Christopher Charlesworth, CEO and Co-founder of HiveWire, Joins National Crowdfunding Association of Canada’s Advisory Board
March 24th, 2017
There was an air of euphoria in the crowdfunding community on October 23 when the U.S. Securities and Exchange Commission finally issued its proposed crowdfunding rules – a necessary step to implement equity crowdfunding, as dictated by Congress in the JOBS Act of 2012 (“Jumpstart Our Business Startups Act”). Though Congress had laid out a nine page roadmap creating an entirely new market structure, implementation was dependent on the SEC promulgating rules to implement the will of Congress – something the SEC was ordered to do by January 1, 2013.
OK, so the proposed rules arrived a little late – 274 days to be exact. At least we have a Chairman at the SEC who appears committed to “getting stuff done,” whether or not it suits her views on a particular issue. Besides, the vote of the Commission on the proposed rules was unanimous, unlike the contentiousness which ushered in the Title II rules in July 2013.
By all appearances it seemed that despite the worst fears of some Crowdfund proponents, the SEC was committed to get the job done – and done right. At least that was the hope.
The verdict surrounding the SEC’s proposed crowdfunding rules has thus far been mixed, generally falling into three categories:
Dismissive – Characteristic of staunch equity crowdfunding naysayers.
Determined – The proposed rules are a good start.
Disillusioned – With all the cost and complexity, why even bother with equity crowdfunding.
But the world looked a little different from my perspective – at least from the vantage point of a securities attorney, nestled in my office in Los Angeles. And had it not been for the wonders of modern technology – electronic transmission of documents via the internet – the scene outside my office might have looked something like this when the 585 page SEC rule proposal finally arrived at my office in Los Angeles with a thud:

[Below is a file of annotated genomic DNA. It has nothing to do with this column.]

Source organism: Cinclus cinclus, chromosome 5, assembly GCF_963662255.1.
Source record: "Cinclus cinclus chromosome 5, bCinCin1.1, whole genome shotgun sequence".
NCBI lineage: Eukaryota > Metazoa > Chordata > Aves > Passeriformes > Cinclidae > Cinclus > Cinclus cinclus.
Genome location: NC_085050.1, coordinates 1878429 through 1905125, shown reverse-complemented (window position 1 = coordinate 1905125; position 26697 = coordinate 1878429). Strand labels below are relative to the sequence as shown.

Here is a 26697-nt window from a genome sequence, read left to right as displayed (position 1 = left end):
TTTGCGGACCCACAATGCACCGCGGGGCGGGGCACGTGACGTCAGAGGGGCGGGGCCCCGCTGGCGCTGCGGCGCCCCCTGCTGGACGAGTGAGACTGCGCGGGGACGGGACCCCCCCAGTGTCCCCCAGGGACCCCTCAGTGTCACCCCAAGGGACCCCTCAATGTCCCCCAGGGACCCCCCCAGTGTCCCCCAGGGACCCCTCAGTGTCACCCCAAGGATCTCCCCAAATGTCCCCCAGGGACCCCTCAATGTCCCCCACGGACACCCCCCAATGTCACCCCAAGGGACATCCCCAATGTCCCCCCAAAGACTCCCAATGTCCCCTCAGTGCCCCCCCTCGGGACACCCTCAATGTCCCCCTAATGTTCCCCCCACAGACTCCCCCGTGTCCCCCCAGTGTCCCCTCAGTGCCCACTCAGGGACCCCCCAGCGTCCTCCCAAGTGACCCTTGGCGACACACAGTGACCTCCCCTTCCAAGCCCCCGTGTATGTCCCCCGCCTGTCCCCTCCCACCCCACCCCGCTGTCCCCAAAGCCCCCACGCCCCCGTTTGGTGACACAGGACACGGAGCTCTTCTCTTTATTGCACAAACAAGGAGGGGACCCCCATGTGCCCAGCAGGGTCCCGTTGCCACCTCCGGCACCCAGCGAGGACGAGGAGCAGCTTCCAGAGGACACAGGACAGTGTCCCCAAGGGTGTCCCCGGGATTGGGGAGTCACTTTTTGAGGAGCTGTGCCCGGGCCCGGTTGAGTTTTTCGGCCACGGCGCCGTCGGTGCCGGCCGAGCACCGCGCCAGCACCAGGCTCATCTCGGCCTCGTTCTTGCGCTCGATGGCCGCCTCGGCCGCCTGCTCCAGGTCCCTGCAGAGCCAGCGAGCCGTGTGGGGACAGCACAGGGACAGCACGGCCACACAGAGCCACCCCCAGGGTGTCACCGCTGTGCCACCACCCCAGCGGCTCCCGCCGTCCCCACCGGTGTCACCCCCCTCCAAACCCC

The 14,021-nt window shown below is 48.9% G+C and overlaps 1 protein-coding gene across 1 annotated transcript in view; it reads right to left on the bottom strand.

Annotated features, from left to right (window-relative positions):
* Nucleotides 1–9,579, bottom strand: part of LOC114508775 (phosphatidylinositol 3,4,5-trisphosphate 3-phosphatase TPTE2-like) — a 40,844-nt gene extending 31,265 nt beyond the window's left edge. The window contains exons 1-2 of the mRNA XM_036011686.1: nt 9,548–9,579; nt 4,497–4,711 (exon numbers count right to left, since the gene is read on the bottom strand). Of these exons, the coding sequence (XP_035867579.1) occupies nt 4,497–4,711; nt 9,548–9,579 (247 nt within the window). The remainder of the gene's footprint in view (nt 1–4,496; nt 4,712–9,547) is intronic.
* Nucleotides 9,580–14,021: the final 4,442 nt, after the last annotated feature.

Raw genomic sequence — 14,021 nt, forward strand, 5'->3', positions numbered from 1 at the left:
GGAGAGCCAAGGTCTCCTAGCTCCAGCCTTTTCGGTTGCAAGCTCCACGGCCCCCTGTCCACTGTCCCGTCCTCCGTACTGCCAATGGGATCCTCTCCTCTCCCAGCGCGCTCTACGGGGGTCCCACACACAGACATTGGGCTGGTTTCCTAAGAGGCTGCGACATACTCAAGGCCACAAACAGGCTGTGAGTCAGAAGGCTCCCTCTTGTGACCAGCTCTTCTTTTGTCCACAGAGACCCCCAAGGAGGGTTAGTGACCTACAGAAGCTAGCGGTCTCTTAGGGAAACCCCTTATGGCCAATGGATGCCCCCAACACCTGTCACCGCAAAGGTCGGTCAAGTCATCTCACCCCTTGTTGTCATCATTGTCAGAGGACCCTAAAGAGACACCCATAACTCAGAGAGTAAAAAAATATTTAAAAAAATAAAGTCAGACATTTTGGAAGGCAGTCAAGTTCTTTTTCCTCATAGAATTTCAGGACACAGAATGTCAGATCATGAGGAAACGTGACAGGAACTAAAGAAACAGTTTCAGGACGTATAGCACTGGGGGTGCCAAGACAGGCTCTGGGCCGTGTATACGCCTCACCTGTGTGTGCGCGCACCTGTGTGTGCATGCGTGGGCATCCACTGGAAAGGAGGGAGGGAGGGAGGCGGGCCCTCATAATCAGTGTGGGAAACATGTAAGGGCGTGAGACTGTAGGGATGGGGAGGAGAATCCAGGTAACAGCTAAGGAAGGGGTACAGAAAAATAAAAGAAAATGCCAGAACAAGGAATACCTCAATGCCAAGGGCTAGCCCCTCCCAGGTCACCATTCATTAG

Nearly two weeks after plowing through the proposed rules, reaching out to thought leaders in the crowdfunding community and surveying the myriad opinions of prognosticators on all sides of this issue, my conclusion is that despite the best efforts of the SEC, they still have not gotten it right.
The headline in USA Today says it all – albeit all wrong:
The SEC’s proposed rules on crowdfunding could bring investors an alternative to Wall Street’s monopoly on securities dealing, says USA TODAY’s business regulation columnist.
The SEC proposes to let small companies offer shares without going through SEC registration
Proposal strikes balance between protecting investors and letting process work
The last headline, striking a balance between protecting investors and letting the process work, was a view shared by many commentators. While the rules may have struck some sort of balance, if these rules are enacted as proposed the process may work – but it will not work well. And though the rules in large measure dutifully follow the dictates of Title III of the JOBS Act, as laid out by Congress, they are fatally riddled with the institutional biases embedded in our securities regulatory structure over the past 80 years. And while this structure has worked well for Wall Street, it has not met the needs of startups and other small and emerging businesses – something that the JOBS Act was intended to fix.
The National Crowdfunding Association of Canada (NCFA Canada) is a cross-Canada crowdfunding hub providing education, advocacy and networking opportunities in the rapidly evolving crowdfunding industry. NCFA Canada is a community-based, membership-driven entity that was formed at the grass roots level to fill a national need in the market place. Join our growing network of industry stakeholders, fundraisers and investors. Increase your organization’s profile and gain access to a dynamic group of industry front runners. Learn more eBrochure | Prezi or contact us at firstname.lastname@example.org.